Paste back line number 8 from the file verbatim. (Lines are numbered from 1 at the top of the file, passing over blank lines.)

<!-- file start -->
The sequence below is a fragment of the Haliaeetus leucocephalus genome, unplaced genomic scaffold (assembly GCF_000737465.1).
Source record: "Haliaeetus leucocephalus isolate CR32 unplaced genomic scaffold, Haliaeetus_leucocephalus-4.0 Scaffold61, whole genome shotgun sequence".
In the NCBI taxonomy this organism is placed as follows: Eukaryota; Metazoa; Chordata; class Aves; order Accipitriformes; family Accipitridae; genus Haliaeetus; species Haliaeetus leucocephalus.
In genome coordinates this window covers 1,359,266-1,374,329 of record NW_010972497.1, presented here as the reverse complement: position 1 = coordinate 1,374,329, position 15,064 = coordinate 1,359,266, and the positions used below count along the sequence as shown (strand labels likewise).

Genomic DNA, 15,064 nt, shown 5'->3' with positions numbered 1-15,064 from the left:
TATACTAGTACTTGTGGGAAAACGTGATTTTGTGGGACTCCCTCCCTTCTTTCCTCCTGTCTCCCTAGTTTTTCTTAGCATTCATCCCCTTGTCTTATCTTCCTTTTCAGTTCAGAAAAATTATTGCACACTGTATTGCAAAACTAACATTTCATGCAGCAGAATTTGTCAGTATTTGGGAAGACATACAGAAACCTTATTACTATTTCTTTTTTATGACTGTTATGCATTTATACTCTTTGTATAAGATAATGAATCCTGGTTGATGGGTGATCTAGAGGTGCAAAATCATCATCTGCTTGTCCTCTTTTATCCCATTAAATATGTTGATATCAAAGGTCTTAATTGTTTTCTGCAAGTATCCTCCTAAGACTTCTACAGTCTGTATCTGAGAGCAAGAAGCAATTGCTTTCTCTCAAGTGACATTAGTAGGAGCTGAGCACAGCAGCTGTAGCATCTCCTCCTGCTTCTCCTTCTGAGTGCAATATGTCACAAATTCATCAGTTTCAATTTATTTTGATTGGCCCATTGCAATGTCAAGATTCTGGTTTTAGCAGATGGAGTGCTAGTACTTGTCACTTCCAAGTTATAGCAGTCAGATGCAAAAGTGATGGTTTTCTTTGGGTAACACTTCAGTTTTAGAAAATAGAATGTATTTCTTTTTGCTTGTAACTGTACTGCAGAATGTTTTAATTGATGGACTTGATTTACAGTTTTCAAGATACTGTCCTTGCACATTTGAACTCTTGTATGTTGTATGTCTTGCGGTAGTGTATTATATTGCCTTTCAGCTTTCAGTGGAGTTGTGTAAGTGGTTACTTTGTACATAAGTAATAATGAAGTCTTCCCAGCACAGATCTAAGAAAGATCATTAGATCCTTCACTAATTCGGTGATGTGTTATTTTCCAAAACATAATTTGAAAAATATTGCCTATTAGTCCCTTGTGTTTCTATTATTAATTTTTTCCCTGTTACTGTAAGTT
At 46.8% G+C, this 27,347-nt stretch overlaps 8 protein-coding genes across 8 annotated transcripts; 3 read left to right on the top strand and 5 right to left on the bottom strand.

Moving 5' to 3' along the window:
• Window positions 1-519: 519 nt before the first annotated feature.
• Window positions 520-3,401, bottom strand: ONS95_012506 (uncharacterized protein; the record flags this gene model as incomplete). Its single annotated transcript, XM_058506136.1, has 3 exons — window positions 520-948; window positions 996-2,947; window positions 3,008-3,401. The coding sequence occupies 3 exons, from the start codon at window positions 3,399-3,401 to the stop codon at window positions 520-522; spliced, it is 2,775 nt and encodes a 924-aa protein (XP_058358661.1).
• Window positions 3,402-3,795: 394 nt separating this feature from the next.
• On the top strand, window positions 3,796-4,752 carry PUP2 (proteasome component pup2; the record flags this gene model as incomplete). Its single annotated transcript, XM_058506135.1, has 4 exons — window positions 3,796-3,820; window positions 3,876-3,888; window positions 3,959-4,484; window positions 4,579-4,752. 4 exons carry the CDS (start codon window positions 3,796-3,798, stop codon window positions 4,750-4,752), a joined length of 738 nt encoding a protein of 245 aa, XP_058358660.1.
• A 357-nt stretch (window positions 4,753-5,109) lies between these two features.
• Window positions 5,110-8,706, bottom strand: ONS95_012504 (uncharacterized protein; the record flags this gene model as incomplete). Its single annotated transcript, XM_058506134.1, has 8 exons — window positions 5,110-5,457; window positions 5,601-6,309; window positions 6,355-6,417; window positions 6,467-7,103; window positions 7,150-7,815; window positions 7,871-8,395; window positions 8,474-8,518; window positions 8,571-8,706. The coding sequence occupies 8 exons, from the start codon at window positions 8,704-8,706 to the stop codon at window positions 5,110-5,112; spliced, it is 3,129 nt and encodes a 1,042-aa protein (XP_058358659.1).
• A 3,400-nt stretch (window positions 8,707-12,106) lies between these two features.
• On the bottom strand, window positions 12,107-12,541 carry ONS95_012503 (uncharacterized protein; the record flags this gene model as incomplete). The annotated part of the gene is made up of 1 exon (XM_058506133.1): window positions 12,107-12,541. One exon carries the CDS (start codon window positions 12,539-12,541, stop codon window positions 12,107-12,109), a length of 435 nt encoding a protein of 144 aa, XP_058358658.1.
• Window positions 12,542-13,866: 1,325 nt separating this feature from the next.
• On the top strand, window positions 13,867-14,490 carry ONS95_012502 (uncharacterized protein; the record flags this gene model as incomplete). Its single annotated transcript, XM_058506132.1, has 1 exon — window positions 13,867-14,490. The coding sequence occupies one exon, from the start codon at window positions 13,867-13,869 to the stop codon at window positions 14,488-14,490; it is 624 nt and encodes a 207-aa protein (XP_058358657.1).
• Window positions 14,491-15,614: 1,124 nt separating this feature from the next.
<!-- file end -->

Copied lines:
Moving 5' to 3' along the window: